Cardiovascular Responses in the Normative Aging Study: Exploring the Pathways of Particle ToxicityEPA Grant Number: R832416C001
Subproject: this is subproject number 001 , established and managed by the Center Director under grant R832416
(EPA does not fund or establish subprojects; EPA awards and manages the overall grant for this center).
Center: Harvard Particle Center
Center Director: Koutrakis, Petros
Title: Cardiovascular Responses in the Normative Aging Study: Exploring the Pathways of Particle Toxicity
Investigators: Schwartz, Joel , Suh, Helen H. , Vokonas, Pantel
Current Investigators: Schwartz, Joel , Sparrow, David , Suh, Helen H. , Vokonas, Pantel
Institution: Harvard University , Boston University
Current Institution: Harvard University
EPA Project Officer: Chung, Serena
Project Period: October 1, 2005 through September 30, 2010 (Extended to September 30, 2011)
RFA: Particulate Matter Research Centers (2004) RFA Text | Recipients Lists
Research Category: Health Effects , Air
Since 1997, epidemiological and animal studies have identified many potential mechanisms by which particles may impact health. However, the relative importance of these potential pathways and the steps along these pathways are not well understood, particularly as to how they relate to specific particle components and sources, for which pathways are likely to differ. We propose to examine the importance and relevance of the inflammatory, endothelial and autonomic pathways to particle toxicity using the cohort of individuals participating in the Normative Aging Study (NAS), a large prospective cohort living in Eastern Massachusetts.
We propose to build on our analyses of the NAS cohort performed as part of our original EPA-Harvard Particle Health Effects Center using novel exposure and epidemiological approaches. This approach uses pharmacological and natural interventions as well as genetics, to highlight specific biological pathways. Specifically, we propose to collect ECG, blood inflammatory marker, medication, genotypic, food frequency, and particle exposure data for each of the 700 current NAS participants. ECG and blood marker samples will be analyzed for a variety of measures (HRV, ST segments, QT intervals, CRP, sICAM-1, sVCAM-1, and homocysteine) that will serve as intermediate markers of the inflammatory, endothelial, and autonomic pathways. These markers will be related to individual-specific PM2.5, SO42-, BC and trace element exposures that will be measured inside each participant's home for one-week prior to his/her clinic visit and to ambient air pollution (PM2.5, PM10, PM2.5-10, SO42 , NO3-, BC, EC, OC, NO3-, PC, and trace elements) concentrations that will be measured at our stationary ambient monitoring (SAM) site. The long-term (i.e., annual) effects of specific particle component exposures on measured markers of inflammation, endothelial function, and autonomic function will also be examined using a GIS-based exposure model. The importance and relevance of the inflammatory, endothelial and autonomic pathways of particle toxicity will be examined using naturally occurring variations in the NAS cohort in: (a) the GSTM1 and HO-1 genotypes; (b) dietary micronutrient intake; (c) hypertensive and cardiac medication use, and; (d) methacholine reactivity.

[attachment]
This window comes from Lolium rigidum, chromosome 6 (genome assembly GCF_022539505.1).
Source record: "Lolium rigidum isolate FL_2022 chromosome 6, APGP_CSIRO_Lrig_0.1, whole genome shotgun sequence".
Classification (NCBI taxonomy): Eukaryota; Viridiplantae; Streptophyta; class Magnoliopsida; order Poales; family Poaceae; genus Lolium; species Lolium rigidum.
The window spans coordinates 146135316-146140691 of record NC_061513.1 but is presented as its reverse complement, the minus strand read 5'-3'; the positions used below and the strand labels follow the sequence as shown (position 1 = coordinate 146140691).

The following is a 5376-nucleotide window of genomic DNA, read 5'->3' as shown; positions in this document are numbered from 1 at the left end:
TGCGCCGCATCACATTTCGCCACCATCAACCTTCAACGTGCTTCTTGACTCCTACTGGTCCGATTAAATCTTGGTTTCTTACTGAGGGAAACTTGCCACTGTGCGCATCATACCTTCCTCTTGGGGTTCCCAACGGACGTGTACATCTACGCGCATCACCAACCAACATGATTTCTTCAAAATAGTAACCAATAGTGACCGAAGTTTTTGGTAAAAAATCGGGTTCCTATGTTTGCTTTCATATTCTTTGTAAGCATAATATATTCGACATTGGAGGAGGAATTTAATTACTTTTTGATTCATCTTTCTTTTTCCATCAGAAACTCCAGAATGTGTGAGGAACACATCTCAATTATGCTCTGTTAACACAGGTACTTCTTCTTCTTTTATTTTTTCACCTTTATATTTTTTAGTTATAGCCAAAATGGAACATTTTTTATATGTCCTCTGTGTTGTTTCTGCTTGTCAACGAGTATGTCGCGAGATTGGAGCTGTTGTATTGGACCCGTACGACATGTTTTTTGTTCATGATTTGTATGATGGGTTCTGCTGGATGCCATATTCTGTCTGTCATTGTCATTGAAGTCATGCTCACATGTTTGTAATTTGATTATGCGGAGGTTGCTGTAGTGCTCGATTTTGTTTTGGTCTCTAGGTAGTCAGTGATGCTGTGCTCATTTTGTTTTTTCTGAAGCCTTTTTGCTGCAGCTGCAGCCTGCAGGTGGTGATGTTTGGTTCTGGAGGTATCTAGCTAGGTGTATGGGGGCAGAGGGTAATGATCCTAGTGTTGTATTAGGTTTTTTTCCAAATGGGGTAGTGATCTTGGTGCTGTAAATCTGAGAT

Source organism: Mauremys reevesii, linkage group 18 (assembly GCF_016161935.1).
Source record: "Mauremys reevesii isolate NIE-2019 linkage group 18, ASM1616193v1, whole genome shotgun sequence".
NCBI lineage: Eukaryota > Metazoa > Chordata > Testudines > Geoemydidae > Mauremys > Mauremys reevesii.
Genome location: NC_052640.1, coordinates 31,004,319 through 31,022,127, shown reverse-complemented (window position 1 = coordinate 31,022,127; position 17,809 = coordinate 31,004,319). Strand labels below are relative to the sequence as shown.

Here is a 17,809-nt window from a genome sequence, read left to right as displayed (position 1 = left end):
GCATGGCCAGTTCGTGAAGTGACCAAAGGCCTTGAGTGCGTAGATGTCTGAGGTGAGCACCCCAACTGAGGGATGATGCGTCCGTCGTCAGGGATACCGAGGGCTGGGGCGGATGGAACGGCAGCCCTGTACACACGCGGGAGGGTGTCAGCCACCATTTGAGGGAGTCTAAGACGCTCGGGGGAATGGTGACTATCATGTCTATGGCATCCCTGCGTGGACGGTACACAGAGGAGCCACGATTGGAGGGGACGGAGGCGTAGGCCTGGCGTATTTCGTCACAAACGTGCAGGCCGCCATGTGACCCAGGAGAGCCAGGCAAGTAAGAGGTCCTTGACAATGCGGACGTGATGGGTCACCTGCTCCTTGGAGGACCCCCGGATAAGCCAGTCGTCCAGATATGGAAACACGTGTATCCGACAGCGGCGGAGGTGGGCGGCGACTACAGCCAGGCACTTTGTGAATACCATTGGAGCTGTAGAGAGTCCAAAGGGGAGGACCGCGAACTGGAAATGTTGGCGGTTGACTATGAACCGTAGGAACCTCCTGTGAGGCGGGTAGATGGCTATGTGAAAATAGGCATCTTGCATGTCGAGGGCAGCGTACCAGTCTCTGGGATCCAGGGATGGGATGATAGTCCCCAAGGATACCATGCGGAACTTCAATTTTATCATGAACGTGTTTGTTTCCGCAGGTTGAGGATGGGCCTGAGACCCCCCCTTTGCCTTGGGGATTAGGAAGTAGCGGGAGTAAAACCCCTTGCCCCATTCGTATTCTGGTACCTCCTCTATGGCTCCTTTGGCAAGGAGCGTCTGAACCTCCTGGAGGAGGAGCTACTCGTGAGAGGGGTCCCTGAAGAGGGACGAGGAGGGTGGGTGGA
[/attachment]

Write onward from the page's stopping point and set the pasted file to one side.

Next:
By examining how these variations modify exposure-effect relationships, natural interventions will be created that enhance or diminish the importance of the inflammatory, endothelial, and autonomic pathways. Given these variations, structural equation models, a powerful technique that combines multiple regression and factor analysis methods, will be used to examine relationships among the multiple PM components and health outcomes and to determine whether these relationships are consistent with specific biological pathways.
Publications and Presentations:Publications have been submitted on this subproject: View all 68 publications for this subproject | View all 199 publications for this center
Journal Articles:Journal Articles have been submitted on this subproject: View all 67 journal articles for this subproject | View all 193 journal articles for this center
Supplemental Keywords:susceptible sub-populations, response heterogeneity, biological mechanism,, RFA, Health, Scientific Discipline, Air, particulate matter, Environmental Chemistry, Health Risk Assessment, Epidemiology, Risk Assessments, ambient air quality, atmospheric particulate matter, biological pathways, chemical characteristics, human health effects, toxicology, airborne particulate matter, cardiovascular vulnerability, automobile exhaust, biological mechanisms, traffic related particulate matter, chemical composition, biological mechanism , human exposure, ambient particle health effects, autonomic dysfunction, oxidative stress
Progress and Final Reports:
Main Center Abstract and Reports:R832416 Harvard Particle Center
Subprojects under this Center: (EPA does not fund or establish subprojects; EPA awards and manages the overall grant for this center).
R832416C001 Cardiovascular Responses in the Normative Aging Study: Exploring the Pathways of Particle Toxicity
R832416C002 Cardiovascular Toxicity of Concentrated Ambient Fine, Ultrafine and Coarse Particles in Controlled Human Exposures
R832416C003 Assessing Toxicity of Local and Transported Particles Using Animal Models Exposed to CAPs
R832416C004 Cardiovascular Effects of Mobile Source Exposures: Effects of Particles and Gaseous Co-pollutants
R832416C005 Toxicological Evaluation of Realistic Emission Source Aerosol (TERESA): Investigation of Vehicular Emissions